While I stood amidst a nice gathering of a few thousand patiently waiting for the start of the World Choir Games “Parade of Nations,” I sensed great pride and anticipation from Tri-State residents and visitors who eagerly wanted to welcome children from China, young adults from Nigeria, and seniors from Poland who were among the throngs ready to head down Fifth Street to Fountain Square. There were volunteers from Northern Kentucky, women from the former Soviet Union, and curious children holding their parents hands just to have glimpse of the world’s visitors who chose to make Cincinnati USA their home away from home for a few weeks. (The World Choir Games in Cincinnati began July 4 and culminate with closing ceremonies Saturday, July 14.)
Fortunate are we, as a region, to have secured this Olympic-styled competition that has captured the hearts of many. Seats at most of the performance venues are sold out, impromptu singing is occurring in restaurants, hotel lobbies and on the streets, and a great willingness to help in any we can is showcasing the best of who we are.
A gentleman, who identified himself as a Northern Kentuckian, said to me, “We can’t afford NOT to welcome the world to our doorstep and invite them in. We all have a stake in making this region a more livable for people who can help us be a better place to work and live. Having so many cultures and people with us must change us.” He is right.
Given that Bridges for a Just Community recently released its third edition of the “Region’s Progress Report on Human Relations” and the results are pointing toward the need to become more welcoming of people who represent the vibrancy of diverse experiences, cultures, and backgrounds, we believe that now is the time to sustain this momentum of inclusion by design.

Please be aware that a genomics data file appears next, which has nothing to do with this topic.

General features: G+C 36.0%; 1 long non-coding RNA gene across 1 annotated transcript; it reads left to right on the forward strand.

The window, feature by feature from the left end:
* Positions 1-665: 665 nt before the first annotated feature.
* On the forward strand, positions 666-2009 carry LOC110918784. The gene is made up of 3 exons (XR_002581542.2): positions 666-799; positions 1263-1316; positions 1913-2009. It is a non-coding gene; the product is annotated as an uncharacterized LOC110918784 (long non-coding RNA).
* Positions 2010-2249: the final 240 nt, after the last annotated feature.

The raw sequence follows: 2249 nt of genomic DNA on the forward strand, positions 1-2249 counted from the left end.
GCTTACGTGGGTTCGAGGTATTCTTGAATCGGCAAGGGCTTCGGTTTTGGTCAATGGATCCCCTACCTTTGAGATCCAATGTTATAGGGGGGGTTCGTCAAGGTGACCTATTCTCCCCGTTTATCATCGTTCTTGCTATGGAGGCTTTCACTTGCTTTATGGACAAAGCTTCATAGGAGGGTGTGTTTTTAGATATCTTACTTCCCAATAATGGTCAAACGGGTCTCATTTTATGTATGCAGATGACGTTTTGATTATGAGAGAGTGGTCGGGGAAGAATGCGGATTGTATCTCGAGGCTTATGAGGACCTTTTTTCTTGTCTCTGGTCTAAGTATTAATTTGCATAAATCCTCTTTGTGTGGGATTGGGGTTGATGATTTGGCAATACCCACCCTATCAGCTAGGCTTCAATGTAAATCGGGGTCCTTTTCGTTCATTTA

What happens when our “guests” go home? What will we do with those good feelings or receptiveness, welcoming and inclusion? How do we freeze those moments in time so that they can be used to open minds in the work place, schools and places of worship? No longer can we say that Cincinnati does not have the capacity or ability to welcome and host nationalities. Thousands of people from countless nationalities were in the midst of us. Our lives are fuller, richer as a result. We will never be the same if we preserve and guard the essence of the experience for the treasures we have received. After the parades, friendship concerts, impromptu street-corner singing, long lines of children, men and women streaming through the streets become memories, will we put away our podiums, go back to work, and pretend that the World Choir Games was just “another great event” in Cincinnati? We hope not.
How about just saying “Hello” when approaching someone walking down the street, especially someone of a different background than yours? Or, why not research different nationalities with your children or grandchildren. No children? Do it for yourself or with a group of children from your neighborhood or place of worship? Write about your experiences on Facebook. Tell your family and friends who don’t live here about your experiences. Whatever you choose, reinforce the indelible mark of this event by applying the experience to your daily life. Little by little, you can change the world – or at least our corner of it.
Bridges encourages our community to use the vivid visual depictions and wonderful personal experiences we’ve had with many world visitors as our legacy of inclusion. They have brought their gifts of choral music to our region as a transformative and defining moment to insist that we seek to invite people of all experiences, cultures, ethnicities and ways of life into this place we call “home.” Let’s keep our hearts, minds and arms open from now on.
The world is watching Cincinnati as our future calls us to “be the change we wish to see in the world.”
Lynnette M. Heard
President & CEO
Bridges for a Just Community